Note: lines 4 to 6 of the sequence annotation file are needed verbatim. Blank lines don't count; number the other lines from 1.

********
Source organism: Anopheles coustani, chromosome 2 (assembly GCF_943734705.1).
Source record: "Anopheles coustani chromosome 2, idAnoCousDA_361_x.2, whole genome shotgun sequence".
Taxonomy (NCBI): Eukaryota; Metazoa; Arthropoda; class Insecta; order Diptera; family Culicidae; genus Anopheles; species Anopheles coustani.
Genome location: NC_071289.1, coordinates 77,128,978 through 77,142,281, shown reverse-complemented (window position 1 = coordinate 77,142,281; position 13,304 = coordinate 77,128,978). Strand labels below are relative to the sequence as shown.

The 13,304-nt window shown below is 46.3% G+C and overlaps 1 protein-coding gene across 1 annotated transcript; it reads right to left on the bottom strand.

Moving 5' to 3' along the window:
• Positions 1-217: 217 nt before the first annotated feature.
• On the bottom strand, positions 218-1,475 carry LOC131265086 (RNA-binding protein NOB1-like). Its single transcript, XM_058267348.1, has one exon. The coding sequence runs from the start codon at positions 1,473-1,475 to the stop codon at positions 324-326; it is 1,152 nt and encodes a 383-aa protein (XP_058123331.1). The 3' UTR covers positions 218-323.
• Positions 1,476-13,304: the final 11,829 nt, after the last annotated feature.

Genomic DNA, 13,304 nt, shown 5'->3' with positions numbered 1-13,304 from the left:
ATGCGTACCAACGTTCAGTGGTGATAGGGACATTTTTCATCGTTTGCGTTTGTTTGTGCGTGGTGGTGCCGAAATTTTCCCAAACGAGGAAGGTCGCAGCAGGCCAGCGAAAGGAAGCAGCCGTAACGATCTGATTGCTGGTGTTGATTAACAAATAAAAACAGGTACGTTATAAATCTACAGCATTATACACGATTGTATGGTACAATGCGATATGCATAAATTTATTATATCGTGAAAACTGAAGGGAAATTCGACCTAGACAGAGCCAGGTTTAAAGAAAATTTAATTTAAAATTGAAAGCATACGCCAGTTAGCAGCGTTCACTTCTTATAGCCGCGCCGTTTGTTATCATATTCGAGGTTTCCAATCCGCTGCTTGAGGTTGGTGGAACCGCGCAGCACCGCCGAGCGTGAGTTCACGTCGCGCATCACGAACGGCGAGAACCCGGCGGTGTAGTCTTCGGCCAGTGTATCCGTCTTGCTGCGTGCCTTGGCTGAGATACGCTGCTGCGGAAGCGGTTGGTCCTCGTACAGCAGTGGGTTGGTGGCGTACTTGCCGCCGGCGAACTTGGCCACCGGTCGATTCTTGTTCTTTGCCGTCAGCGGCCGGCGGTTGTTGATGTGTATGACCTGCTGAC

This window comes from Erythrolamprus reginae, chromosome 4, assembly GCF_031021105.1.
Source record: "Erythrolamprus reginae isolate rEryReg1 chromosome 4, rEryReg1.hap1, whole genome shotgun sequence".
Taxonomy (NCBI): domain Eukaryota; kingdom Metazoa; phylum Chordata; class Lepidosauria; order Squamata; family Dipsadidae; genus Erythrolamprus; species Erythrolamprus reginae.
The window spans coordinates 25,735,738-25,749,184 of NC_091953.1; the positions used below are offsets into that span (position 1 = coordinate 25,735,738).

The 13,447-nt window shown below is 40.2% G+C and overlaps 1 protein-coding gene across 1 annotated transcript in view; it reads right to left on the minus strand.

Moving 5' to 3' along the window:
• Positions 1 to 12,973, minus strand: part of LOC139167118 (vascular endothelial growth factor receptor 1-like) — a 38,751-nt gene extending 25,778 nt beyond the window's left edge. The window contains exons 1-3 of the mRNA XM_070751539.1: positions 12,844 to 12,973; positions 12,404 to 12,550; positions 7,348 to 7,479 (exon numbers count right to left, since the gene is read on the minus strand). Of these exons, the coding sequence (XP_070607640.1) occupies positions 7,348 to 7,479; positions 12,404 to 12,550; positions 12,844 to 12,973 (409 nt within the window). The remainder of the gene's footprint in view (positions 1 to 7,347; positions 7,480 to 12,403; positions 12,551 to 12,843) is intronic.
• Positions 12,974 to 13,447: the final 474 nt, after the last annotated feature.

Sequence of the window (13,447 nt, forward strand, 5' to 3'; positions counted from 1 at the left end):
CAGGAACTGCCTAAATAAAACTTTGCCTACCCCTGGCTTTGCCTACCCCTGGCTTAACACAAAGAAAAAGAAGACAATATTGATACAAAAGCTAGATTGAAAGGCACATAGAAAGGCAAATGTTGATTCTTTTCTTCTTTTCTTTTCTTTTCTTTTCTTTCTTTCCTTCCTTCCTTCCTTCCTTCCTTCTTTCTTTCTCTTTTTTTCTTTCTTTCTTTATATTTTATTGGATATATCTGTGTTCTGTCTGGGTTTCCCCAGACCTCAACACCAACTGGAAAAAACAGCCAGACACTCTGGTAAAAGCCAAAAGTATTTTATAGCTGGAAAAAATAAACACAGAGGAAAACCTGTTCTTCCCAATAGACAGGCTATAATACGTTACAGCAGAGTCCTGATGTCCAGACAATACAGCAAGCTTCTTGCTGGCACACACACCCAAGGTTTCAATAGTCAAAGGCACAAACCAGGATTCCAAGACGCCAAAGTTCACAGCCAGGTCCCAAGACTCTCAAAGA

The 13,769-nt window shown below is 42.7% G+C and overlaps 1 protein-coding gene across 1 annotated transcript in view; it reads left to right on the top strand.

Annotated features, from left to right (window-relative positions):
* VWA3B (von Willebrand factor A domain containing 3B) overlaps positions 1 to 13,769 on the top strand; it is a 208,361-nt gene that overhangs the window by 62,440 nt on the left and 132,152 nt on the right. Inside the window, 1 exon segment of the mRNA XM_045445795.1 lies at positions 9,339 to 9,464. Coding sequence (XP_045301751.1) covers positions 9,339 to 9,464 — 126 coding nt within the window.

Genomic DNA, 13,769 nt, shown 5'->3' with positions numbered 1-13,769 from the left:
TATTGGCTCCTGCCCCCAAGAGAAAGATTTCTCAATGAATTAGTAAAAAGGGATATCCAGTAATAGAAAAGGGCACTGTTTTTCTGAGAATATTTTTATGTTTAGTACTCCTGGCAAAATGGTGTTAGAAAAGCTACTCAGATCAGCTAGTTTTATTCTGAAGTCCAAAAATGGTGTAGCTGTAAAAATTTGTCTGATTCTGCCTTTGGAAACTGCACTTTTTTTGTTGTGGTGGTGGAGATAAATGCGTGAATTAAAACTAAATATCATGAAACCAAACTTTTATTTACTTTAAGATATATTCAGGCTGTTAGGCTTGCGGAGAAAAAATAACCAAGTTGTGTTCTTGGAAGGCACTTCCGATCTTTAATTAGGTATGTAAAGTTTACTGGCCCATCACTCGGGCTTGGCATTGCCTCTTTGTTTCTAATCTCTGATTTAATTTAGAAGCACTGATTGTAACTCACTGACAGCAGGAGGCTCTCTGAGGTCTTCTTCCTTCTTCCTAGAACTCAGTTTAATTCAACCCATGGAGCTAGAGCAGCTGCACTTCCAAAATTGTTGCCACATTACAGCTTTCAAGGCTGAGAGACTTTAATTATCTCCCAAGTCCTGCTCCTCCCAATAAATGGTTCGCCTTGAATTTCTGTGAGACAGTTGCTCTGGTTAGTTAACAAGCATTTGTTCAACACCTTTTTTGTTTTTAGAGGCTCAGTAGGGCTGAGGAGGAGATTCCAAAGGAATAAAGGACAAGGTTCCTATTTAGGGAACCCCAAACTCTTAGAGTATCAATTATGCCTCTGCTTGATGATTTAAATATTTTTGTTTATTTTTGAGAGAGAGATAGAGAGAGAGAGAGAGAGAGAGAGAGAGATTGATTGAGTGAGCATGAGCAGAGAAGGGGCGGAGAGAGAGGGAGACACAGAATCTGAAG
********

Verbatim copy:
Genome location: NC_071289.1, coordinates 77,128,978 through 77,142,281, shown reverse-complemented (window position 1 = coordinate 77,142,281; position 13,304 = coordinate 77,128,978). Strand labels below are relative to the sequence as shown.

The 13,304-nt window shown below is 46.3% G+C and overlaps 1 protein-coding gene across 1 annotated transcript; it reads right to left on the bottom strand.

Moving 5' to 3' along the window: